And that is the punchline. We want data scientists who have the right balance of business and technical acumen—not just jacks of all trades who can do all the IT and analytical work all by themselves. Just like business strategy isn’t solely set by a data strategist, data projects aren’t done by one super techie. What we need are business analysts or data scientists who truly “get” the business goals and who will be able to translate them into functional technical specifications, with an understanding of all the limitations of each technology piece that is to be employed—which is quite different from being able to do it all.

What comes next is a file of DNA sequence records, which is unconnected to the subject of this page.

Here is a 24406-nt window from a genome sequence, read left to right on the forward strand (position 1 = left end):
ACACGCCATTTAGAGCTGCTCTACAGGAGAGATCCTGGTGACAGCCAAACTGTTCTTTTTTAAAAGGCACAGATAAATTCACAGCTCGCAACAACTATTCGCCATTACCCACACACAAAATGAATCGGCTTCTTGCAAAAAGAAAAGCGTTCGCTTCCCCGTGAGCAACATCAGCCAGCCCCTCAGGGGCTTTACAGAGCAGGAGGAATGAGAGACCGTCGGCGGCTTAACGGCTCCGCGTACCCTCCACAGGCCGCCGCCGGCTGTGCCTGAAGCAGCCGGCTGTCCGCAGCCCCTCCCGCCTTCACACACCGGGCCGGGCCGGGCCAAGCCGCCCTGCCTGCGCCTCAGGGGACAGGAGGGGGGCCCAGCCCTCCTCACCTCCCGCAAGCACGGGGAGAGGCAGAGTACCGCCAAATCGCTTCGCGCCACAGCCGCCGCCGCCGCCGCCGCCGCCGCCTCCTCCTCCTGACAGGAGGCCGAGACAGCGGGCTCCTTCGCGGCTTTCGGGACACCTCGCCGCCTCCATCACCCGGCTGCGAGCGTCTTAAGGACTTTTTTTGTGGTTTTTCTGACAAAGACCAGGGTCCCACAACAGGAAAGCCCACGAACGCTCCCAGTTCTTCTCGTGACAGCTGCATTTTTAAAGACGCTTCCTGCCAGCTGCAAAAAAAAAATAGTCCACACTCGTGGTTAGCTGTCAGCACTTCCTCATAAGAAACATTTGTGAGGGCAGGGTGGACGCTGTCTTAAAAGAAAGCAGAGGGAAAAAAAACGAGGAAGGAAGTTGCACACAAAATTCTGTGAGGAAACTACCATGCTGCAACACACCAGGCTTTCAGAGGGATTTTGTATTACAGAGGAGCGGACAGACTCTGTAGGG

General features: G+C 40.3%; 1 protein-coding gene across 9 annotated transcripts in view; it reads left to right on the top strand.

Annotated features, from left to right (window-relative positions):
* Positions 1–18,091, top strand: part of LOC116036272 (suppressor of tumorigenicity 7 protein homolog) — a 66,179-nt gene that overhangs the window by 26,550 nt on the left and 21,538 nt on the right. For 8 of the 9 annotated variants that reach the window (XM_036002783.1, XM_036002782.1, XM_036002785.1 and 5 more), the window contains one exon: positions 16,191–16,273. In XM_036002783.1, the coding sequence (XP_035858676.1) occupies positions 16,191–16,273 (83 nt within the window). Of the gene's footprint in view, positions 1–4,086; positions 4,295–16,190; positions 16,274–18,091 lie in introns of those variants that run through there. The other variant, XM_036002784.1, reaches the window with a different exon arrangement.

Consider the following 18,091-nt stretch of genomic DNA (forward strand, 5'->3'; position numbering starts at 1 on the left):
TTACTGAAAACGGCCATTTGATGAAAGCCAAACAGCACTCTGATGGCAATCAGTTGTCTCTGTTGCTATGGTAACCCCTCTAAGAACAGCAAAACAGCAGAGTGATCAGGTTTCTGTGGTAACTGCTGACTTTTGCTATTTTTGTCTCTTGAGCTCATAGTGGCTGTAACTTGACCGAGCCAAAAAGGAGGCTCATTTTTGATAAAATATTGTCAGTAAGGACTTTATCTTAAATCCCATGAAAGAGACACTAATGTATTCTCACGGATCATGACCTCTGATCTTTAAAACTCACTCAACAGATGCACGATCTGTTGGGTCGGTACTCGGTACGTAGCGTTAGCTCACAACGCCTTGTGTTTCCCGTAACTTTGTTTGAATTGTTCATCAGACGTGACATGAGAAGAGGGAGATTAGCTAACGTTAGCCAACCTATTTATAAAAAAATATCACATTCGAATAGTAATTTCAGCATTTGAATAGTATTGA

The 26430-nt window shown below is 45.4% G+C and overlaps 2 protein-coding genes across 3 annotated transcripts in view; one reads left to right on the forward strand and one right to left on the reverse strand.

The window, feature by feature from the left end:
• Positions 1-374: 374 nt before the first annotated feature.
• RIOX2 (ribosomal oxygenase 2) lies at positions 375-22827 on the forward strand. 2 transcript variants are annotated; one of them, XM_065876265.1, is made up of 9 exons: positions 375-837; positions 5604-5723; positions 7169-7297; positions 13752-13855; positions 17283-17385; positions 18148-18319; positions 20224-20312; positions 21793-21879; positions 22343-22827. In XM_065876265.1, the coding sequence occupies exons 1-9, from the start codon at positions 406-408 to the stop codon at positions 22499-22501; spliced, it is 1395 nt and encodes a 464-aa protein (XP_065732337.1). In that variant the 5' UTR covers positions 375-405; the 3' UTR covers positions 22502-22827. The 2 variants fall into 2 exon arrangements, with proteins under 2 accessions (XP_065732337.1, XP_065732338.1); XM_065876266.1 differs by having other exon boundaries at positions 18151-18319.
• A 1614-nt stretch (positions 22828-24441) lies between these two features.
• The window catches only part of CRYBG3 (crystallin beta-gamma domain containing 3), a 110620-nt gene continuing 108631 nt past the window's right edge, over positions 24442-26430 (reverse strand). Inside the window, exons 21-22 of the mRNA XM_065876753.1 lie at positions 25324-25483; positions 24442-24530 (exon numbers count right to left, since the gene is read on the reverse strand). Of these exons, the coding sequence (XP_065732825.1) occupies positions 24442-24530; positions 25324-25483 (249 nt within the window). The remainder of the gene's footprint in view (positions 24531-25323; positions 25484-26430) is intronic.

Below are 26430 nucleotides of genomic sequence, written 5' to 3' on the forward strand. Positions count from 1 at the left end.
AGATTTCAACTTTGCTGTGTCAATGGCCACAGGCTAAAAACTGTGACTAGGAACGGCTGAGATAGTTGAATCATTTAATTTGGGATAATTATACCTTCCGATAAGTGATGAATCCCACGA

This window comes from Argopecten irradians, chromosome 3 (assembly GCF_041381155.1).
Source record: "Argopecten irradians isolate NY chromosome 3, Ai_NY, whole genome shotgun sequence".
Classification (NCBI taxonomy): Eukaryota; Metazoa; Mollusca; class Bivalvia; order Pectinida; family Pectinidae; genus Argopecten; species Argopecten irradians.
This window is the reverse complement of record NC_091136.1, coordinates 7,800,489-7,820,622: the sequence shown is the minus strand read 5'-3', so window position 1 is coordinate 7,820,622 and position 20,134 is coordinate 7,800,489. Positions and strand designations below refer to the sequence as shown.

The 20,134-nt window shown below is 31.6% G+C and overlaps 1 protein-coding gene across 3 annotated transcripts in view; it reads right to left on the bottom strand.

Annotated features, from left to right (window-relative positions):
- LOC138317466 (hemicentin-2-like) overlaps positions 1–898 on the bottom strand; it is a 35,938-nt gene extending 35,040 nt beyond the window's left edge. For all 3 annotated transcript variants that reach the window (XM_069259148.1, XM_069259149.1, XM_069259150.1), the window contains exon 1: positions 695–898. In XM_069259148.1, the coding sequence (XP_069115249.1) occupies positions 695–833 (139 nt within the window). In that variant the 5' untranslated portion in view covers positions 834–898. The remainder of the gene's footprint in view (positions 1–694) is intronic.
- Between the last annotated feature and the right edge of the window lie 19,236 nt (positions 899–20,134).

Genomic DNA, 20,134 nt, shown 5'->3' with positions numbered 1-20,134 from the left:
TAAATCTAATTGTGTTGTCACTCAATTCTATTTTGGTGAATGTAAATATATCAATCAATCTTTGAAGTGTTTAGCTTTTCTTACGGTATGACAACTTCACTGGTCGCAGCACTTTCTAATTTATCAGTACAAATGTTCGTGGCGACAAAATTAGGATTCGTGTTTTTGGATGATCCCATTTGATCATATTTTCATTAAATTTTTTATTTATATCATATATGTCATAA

If the career path for a data scientist ultimately leads to Chief Data Officer or Chief Analytics Officer, it is important for the candidates to understand that such “chief” titles are all about the business, not the IT. As soon as a CDO, CAO or CTO start representing technology before business, that organization is doomed. They should be executives who understand the technology and employ it to increase profit and efficiency for the whole company. Movie directors don’t necessarily write scripts, hold the cameras, develop special effects or act out scenes. But they understand all aspects of the movie-making process and put all the resources together to create films that they envision. As soon as a director falls too deep into just one aspect, such as special effects, the resultant movie quickly becomes an unwatchable bore. Data business is the same way.